Learning to read is a complex process. Teachers are constantly looking for the best ways to teach reading. As recommendations are being made on how to best teach reading, various programs are being used. Teachers have different perceptions and attitudes towards various materials. As attitudes and perceptions differ among teachers, it is important for professionals to be informed of them. Professionals in the field of education may find teachers opinions helpful when making a decision about what materials to purchase or approaches to adopt.
This study was conducted to investigate teachers' attitudes and perceptions of Reading Mastery, a Direct Instruction program to teach beginning reading. Ninety teachers in northern and southern Ohio participated in this study. They were asked to rate the extent to which they disagreed or agreed with statements about Reading Mastery. They were also asked to make additional comments regarding the program. The purpose of this study was to answer the following questions: (1) What are teachers' attitudes and perceptions regarding the use of Reading Mastery? and (2) Is there a difference in attitudes and perceptions based on years of experience with the program?
When comparing teachers with varying years of experience with Reading Mastery, the data collected indicated that there were significant differences between groups among three of the survey items. Comparisons of different types of teachers showed significance within one item. Teacher comments revealed that the program lacks instruction in critical thinking and comprehension skills. Teachers believe that it lacks exposure to quality literature. Finally, some teachers believe that the program works best with low performing readers and populations of students with special needs.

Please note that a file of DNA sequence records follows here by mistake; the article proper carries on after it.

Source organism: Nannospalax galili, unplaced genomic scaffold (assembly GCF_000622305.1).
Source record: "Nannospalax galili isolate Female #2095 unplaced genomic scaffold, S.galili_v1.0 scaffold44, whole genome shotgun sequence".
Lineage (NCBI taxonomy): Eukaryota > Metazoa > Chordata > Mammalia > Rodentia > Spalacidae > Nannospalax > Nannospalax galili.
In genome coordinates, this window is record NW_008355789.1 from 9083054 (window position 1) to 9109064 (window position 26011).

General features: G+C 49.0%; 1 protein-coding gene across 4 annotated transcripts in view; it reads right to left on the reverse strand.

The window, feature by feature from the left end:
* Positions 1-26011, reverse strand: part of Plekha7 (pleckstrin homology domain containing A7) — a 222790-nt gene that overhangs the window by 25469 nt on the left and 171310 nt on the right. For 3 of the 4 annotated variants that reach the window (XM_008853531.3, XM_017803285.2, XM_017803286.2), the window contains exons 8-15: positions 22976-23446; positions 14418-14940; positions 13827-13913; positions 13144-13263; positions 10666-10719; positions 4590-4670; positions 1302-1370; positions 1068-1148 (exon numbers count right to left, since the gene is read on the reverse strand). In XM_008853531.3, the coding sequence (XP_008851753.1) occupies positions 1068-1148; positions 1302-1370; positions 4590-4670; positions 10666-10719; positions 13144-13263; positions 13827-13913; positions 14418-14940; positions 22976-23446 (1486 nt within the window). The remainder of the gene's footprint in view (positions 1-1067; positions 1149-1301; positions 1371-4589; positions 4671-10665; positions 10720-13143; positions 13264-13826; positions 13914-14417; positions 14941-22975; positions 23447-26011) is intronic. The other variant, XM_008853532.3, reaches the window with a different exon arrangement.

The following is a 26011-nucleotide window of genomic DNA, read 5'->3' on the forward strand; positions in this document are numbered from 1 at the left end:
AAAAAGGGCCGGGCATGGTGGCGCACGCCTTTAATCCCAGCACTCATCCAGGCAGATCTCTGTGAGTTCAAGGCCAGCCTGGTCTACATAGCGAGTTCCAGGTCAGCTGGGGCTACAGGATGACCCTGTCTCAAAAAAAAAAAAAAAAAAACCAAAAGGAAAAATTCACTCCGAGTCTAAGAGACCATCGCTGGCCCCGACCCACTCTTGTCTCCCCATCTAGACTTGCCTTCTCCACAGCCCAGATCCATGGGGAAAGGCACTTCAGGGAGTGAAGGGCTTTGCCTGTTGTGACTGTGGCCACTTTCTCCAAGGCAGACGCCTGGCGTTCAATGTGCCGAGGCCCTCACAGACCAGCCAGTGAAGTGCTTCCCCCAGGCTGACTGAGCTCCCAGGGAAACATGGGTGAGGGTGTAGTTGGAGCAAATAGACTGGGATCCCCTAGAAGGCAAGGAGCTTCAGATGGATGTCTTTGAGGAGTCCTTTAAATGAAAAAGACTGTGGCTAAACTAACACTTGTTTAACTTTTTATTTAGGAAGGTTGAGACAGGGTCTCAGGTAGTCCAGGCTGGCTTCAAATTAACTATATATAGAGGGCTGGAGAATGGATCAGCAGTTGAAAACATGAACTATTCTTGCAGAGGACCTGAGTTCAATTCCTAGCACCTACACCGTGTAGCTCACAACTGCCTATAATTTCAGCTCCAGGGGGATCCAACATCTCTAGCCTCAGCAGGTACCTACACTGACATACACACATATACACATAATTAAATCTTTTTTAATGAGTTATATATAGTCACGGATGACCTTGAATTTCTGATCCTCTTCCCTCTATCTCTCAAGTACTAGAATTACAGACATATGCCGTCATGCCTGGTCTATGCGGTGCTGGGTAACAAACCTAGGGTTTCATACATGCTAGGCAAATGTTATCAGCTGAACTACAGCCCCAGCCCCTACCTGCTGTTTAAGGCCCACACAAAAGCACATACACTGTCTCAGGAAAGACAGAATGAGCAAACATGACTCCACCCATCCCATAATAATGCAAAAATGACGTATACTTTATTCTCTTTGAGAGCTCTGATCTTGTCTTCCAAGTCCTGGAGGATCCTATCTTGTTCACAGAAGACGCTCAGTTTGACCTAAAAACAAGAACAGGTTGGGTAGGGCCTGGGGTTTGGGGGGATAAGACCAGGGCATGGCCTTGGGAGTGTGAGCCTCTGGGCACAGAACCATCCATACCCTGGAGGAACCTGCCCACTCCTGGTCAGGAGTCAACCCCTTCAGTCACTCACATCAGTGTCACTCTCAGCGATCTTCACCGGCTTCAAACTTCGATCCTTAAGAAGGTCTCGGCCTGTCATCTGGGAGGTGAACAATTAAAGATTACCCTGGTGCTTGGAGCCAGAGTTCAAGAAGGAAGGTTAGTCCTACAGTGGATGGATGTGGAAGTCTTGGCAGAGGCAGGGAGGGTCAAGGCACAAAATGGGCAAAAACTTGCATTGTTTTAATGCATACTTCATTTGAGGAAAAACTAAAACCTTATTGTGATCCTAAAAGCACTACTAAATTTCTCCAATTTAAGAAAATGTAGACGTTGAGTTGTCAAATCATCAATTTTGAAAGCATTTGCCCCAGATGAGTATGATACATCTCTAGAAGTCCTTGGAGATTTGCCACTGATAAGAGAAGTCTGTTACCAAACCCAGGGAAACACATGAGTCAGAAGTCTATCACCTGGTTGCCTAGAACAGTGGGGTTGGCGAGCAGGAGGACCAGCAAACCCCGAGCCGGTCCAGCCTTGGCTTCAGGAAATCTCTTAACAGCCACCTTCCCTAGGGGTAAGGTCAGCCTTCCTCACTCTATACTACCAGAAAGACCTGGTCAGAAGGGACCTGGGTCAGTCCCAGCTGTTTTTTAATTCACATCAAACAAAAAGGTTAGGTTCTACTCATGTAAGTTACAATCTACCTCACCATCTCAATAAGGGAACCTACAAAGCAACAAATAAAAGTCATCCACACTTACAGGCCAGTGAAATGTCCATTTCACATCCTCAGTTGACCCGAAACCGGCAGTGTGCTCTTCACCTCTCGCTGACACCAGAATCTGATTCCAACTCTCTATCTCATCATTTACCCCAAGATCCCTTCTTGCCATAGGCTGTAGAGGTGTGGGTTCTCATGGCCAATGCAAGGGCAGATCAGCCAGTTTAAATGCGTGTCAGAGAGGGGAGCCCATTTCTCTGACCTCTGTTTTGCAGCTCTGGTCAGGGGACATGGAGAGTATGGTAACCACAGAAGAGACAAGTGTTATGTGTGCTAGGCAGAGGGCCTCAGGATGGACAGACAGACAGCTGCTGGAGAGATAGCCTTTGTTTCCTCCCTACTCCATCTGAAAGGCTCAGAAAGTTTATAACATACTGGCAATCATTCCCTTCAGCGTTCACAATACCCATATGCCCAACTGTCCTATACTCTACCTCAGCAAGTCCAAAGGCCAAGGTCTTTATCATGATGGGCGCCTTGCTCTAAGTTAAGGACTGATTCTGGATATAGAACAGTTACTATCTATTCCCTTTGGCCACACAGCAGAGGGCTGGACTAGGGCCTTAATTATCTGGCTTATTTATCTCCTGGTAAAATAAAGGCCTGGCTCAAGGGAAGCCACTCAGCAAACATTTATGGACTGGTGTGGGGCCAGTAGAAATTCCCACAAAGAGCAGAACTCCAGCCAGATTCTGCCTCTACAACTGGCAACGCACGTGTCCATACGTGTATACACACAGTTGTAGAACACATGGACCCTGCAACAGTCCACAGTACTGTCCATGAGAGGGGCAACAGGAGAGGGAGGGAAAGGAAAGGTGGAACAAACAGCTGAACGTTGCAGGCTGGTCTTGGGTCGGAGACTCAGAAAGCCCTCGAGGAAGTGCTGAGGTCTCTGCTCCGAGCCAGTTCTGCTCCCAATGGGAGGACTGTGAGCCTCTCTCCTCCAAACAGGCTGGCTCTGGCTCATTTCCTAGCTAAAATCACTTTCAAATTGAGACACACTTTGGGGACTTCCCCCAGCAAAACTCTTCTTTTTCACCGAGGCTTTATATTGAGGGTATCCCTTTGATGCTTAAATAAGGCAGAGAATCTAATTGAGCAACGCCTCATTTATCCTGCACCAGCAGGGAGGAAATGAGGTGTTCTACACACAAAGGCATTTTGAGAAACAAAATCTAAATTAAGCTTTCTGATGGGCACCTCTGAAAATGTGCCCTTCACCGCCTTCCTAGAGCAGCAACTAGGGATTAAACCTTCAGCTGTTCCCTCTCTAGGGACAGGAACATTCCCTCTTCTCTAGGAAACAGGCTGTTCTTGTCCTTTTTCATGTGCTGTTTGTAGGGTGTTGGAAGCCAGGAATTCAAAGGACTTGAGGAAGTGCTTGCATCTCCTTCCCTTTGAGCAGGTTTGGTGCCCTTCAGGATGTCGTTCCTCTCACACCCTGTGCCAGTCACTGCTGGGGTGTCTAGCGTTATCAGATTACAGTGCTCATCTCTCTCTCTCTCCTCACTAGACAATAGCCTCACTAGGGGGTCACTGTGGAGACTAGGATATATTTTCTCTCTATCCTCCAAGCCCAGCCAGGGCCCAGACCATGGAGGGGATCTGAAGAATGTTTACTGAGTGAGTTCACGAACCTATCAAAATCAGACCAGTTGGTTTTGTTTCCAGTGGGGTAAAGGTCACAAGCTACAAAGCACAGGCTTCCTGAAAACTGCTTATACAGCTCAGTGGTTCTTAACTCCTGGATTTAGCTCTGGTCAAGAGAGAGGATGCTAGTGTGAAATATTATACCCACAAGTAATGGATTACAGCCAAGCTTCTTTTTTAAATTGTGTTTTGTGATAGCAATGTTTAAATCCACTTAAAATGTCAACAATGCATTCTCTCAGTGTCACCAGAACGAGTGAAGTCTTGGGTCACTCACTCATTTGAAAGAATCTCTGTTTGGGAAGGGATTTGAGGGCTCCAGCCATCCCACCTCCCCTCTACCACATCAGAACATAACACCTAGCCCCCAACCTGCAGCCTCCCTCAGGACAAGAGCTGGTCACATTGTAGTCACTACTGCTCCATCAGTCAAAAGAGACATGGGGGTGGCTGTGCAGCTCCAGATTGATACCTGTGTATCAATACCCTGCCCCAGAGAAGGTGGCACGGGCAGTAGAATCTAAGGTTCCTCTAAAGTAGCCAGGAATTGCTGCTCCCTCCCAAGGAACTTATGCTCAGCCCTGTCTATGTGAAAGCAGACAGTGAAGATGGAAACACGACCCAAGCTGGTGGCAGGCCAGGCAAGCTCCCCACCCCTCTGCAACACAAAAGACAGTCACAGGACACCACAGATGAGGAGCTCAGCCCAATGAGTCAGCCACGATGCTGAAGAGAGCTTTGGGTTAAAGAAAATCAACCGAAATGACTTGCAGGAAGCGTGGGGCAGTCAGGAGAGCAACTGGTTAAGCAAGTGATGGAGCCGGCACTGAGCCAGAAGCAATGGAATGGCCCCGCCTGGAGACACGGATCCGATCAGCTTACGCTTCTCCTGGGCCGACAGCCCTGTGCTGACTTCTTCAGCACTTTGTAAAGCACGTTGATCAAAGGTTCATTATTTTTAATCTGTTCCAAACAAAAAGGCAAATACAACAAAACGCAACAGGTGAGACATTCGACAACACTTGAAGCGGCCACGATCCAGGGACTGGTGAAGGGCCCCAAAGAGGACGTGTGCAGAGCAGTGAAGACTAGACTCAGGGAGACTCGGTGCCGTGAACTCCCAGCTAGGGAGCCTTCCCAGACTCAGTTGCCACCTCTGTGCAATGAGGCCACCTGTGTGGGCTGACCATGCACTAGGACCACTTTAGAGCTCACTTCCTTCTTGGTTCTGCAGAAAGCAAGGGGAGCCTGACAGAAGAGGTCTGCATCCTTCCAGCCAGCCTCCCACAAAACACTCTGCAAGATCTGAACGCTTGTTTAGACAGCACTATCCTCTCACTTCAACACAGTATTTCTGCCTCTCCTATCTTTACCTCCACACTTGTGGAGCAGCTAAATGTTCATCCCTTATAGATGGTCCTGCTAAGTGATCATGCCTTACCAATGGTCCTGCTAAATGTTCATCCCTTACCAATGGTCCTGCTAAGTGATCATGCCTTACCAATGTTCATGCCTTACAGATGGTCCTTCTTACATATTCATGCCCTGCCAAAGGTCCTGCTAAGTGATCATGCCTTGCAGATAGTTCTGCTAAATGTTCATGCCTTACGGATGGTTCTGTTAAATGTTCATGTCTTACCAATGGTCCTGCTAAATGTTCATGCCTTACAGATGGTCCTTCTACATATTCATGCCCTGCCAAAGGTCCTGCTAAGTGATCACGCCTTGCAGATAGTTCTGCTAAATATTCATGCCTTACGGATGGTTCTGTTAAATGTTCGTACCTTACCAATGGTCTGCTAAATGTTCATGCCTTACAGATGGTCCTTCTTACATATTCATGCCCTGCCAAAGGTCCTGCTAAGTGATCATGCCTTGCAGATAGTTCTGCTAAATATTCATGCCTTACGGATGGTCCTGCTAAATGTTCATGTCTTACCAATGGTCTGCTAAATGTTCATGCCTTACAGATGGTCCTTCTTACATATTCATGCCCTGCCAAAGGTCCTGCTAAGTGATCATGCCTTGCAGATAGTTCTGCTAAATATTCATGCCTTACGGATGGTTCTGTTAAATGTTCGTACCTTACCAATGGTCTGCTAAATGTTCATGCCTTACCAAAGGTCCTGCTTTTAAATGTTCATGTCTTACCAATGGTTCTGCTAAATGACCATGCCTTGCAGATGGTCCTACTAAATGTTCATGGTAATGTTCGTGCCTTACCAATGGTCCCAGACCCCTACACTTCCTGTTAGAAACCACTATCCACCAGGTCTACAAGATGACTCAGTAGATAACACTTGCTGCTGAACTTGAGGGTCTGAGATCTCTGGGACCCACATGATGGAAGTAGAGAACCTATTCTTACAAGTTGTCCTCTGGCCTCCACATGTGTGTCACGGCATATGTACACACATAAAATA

|School:||Bowling Green State University|
|School Location:||United States -- Ohio|
|Source:||MAI 57/05M(E), Masters Abstracts International|
|Keywords:||Direct instruction, Distar, Reading mastery, Teachers' attitudes|
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